Tuesday, February 01, 2005

Many Voices

In Our Time by Ernest Hemingway

I admit, when I first read The Sun Also Rises for a class on Mondern Literature, I was not enamored. It struck me as overly minimalistic and angst-ridden.

Now that I'm taking another Modern Literature class, four years later, I actually found I enjoyed Hemingway this time around. I read In Our Time through twice before writing an essay on it and found I had a much better grip on it for the redundant reading. Some of the fifteen stories in particular are more striking than others (I personally was drawn to "The Three Day Blow," "Soldier's Home," "The Doctor and the Doctor's Wife," "Mr. and Mrs. Eliott," and "Big Two-Hearted River"), but really it takes the collection taken as a whole to achieve its full effect.

Really, each story is made up of two parts: there's the main story, then there is a 40-200 word italicized section at the beginning of each story. The two sections are in no way related to each other plotwise, but they seem to very subtly comment, inform, and enhance each one another.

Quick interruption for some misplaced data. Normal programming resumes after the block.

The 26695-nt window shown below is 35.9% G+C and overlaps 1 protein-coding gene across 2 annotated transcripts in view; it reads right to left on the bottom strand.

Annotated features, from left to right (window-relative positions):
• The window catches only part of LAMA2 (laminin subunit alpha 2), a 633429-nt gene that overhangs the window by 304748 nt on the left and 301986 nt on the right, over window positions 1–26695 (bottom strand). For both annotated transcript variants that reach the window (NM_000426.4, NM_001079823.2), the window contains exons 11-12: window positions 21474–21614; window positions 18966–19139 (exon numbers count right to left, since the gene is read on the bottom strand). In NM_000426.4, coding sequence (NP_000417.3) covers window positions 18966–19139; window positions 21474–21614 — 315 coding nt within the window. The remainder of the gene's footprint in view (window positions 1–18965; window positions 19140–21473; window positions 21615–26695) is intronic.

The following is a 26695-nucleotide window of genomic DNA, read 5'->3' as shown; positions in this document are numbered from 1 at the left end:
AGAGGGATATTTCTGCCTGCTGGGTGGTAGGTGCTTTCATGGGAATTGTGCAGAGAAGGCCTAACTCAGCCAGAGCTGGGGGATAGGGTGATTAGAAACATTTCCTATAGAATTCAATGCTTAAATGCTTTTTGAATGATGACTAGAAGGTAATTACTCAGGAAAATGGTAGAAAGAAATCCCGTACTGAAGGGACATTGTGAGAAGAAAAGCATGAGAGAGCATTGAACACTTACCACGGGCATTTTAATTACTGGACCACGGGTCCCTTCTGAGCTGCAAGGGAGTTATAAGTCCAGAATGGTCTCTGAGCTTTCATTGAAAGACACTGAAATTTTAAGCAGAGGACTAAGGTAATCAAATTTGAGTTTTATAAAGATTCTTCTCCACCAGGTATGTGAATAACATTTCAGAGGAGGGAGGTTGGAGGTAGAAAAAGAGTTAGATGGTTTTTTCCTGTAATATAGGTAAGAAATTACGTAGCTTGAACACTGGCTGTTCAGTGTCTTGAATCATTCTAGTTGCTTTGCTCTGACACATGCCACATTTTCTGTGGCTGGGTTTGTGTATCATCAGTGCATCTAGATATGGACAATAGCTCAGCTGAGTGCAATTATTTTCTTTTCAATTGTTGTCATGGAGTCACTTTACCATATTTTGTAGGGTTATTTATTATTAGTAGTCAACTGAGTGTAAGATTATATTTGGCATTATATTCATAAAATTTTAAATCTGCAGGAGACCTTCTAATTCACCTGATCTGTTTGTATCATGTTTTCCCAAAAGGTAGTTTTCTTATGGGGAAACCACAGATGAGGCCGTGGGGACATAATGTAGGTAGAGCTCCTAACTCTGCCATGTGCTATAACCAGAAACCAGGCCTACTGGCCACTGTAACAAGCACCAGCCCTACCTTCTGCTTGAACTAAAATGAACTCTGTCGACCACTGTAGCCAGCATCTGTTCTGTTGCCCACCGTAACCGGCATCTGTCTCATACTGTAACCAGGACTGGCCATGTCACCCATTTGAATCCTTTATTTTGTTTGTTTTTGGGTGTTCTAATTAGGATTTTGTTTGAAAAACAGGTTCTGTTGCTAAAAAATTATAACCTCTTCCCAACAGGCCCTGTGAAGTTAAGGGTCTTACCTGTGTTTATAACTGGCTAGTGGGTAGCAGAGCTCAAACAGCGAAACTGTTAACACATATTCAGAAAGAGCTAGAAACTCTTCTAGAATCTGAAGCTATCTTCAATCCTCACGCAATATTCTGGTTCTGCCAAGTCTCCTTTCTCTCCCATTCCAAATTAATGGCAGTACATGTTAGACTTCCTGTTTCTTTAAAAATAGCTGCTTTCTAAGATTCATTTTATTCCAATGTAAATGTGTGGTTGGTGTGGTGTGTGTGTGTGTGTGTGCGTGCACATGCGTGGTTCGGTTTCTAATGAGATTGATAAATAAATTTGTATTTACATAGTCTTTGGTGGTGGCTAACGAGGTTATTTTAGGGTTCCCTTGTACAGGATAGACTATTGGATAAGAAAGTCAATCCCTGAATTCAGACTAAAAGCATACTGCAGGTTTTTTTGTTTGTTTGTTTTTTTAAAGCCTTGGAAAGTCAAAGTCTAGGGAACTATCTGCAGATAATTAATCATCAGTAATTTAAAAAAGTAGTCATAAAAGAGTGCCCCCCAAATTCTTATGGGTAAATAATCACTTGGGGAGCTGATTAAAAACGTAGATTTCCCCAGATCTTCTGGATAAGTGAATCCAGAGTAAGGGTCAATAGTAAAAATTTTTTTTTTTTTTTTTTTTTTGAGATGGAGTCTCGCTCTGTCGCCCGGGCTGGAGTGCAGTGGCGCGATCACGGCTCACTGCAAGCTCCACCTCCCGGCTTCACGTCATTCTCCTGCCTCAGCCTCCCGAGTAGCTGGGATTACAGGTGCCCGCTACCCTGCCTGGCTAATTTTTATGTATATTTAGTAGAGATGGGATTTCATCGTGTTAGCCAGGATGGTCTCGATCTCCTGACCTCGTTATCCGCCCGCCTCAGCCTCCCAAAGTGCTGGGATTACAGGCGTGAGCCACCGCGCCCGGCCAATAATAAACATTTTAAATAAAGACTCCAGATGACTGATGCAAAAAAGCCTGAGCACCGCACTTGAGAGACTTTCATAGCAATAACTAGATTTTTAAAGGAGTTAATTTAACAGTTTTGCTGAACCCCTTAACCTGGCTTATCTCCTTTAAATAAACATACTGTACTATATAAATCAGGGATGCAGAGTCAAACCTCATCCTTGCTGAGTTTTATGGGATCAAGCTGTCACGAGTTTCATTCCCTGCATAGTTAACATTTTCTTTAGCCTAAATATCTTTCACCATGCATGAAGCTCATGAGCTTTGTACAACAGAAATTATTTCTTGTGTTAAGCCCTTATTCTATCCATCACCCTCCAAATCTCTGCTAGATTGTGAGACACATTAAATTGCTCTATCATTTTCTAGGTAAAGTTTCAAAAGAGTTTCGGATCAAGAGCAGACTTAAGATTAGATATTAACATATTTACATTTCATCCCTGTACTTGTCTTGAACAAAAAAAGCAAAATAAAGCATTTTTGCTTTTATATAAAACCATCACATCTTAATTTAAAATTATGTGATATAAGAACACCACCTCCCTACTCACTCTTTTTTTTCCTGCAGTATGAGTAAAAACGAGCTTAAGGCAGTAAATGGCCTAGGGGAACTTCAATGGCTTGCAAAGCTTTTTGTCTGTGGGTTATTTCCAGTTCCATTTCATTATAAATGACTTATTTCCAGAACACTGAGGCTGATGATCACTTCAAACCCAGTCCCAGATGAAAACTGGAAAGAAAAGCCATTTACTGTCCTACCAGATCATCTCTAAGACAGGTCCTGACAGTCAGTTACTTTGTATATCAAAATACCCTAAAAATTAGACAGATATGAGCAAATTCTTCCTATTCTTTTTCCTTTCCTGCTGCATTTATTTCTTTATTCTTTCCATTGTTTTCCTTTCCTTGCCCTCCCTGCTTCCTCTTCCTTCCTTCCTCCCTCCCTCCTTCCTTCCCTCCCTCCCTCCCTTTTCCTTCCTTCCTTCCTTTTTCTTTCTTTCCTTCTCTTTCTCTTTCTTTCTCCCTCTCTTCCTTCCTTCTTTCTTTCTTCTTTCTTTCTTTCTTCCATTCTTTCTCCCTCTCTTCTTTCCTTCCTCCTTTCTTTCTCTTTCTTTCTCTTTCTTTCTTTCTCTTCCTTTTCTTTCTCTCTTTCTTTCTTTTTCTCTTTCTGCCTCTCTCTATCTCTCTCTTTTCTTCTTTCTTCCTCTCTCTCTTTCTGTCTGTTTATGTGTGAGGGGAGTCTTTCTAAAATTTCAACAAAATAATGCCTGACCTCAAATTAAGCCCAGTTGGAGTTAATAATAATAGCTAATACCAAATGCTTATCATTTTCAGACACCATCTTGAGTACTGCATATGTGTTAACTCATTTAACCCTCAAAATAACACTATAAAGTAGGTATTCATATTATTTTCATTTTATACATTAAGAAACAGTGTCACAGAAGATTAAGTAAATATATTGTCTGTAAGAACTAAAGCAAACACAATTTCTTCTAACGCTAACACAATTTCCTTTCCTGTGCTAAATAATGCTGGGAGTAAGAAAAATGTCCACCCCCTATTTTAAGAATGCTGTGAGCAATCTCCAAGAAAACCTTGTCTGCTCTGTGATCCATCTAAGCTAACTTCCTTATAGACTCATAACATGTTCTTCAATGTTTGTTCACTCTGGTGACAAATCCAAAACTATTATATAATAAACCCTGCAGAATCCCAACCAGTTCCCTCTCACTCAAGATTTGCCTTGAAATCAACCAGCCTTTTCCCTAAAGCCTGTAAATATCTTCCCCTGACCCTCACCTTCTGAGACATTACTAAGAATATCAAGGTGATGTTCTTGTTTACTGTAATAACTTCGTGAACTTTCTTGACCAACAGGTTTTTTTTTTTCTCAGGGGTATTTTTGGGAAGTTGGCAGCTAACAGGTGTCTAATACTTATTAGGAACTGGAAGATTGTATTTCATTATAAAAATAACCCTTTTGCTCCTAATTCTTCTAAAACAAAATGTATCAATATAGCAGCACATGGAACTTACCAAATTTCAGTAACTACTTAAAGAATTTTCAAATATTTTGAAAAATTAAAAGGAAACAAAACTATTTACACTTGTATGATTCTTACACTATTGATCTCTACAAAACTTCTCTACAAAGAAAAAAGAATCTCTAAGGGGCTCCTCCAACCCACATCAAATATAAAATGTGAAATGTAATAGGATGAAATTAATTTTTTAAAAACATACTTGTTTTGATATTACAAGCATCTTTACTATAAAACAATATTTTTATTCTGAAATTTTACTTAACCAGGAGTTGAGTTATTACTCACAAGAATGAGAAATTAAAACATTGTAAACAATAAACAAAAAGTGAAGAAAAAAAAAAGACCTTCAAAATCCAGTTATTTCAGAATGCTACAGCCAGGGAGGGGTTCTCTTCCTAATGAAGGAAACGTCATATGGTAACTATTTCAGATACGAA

Hemingway comes at the reader with a plethora of voices, rhythms, and issues that, while they are not always related to one another (though about half the stories employ the same character, Nick Adams), are necessary to be taken as a whole to get the entire experience of what he's trying to say. His favorite themes seem to be war, violence (not necessarily always the war kind), loss (in many, many forms), the healing power of nature, and the right way to live. Each story generally has a little bit to inform the reader about each, and then the last story, "Big Two-Hearted River," picks up and completes all these threads. Especially the second time through, this culmination was quite an experience.

Overall, In Our Time is a very quick and painless read, but rewards deeper contemplation. If the themes I listed above are of interest, then I recommend. If contemplative, minimalist writing is favored, then I recommend. If you're looking for excitement or an obvious message, then I don't recommend. It's as simple and complex as that.


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